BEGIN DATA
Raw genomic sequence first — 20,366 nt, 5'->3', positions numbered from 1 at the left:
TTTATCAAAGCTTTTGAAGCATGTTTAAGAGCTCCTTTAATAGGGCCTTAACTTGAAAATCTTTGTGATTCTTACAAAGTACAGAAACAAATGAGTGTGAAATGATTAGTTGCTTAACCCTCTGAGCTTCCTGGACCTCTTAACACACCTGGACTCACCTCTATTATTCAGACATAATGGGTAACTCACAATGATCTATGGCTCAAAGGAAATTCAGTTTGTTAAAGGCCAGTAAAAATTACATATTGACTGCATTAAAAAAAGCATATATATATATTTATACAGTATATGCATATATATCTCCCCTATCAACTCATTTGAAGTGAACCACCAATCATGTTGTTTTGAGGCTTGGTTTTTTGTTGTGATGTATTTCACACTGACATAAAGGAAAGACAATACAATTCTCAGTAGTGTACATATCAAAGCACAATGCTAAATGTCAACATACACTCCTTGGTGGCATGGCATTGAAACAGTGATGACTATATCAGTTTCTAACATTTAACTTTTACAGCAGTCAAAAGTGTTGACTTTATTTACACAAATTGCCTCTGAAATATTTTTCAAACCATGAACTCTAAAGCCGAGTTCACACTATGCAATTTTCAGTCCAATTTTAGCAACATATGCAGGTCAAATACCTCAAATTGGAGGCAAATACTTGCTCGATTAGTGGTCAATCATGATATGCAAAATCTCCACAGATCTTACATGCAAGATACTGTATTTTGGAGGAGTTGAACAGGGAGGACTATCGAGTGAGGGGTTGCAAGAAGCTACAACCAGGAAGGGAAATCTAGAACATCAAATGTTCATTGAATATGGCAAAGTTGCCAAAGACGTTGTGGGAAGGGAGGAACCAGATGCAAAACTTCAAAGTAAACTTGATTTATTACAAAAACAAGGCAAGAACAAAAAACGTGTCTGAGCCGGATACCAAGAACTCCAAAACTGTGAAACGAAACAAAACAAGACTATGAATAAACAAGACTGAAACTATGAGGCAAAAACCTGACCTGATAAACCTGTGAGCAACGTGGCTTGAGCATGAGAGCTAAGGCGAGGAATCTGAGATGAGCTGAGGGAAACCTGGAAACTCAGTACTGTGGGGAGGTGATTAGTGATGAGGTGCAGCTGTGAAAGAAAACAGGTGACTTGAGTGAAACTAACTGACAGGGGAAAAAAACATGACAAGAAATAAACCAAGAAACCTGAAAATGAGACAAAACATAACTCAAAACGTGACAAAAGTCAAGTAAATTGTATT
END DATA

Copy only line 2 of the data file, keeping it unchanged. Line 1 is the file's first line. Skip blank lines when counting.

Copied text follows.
TTTATCAAAGCTTTTGAAGCATGTTTAAGAGCTCCTTTAATAGGGCCTTAACTTGAAAATCTTTGTGATTCTTACAAAGTACAGAAACAAATGAGTGTGAAATGATTAGTTGCTTAACCCTCTGAGCTTCCTGGACCTCTTAACACACCTGGACTCACCTCTATTATTCAGACATAATGGGTAACTCACAATGATCTATGGCTCAAAGGAAATTCAGTTTGTTAAAGGCCAGTAAAAATTACATATTGACTGCATTAAAAAAAGCATATATATATATTTATACAGTATATGCATATATATCTCCCCTATCAACTCATTTGAAGTGAACCACCAATCATGTTGTTTTGAGGCTTGGTTTTTTGTTGTGATGTATTTCACACTGACATAAAGGAAAGACAATACAATTCTCAGTAGTGTACATATCAAAGCACAATGCTAAATGTCAACATACACTCCTTGGTGGCATGGCATTGAAACAGTGATGACTATATCAGTTTCTAACATTTAACTTTTACAGCAGTCAAAAGTGTTGACTTTATTTACACAAATTGCCTCTGAAATATTTTTCAAACCATGAACTCTAAAGCCGAGTTCACACTATGCAATTTTCAGTCCAATTTTAGCAACATATGCAGGTCAAATACCTCAAATTGGAGGCAAATACTTGCTCGATTAGTGGTCAATCATGATATGCAAAATCTCCACAGATCTTACATGCAAGATACTGTATTTTGGAGGAGTTGAACAGGGAGGACTATCGAGTGAGGGGTTGCAAGAAGCTACAACCAGGAAGGGAAATCTAGAACATCAAATGTTCATTGAATATGGCAAAGTTGCCAAAGACGTTGTGGGAAGGGAGGAACCAGATGCAAAACTTCAAAGTAAACTTGATTTATTACAAAAACAAGGCAAGAACAAAAAACGTGTCTGAGCCGGATACCAAGAACTCCAAAACTGTGAAACGAAACAAAACAAGACTATGAATAAACAAGACTGAAACTATGAGGCAAAAACCTGACCTGATAAACCTGTGAGCAACGTGGCTTGAGCATGAGAGCTAAGGCGAGGAATCTGAGATGAGCTGAGGGAAACCTGGAAACTCAGTACTGTGGGGAGGTGATTAGTGATGAGGTGCAGCTGTGAAAGAAAACAGGTGACTTGAGTGAAACTAACTGACAGGGGAAAAAAACATGACAAGAAATAAACCAAGAAACCTGAAAATGAGACAAAACATAACTCAAAACGTGACAAAAGTCAAGTAAATTGTATT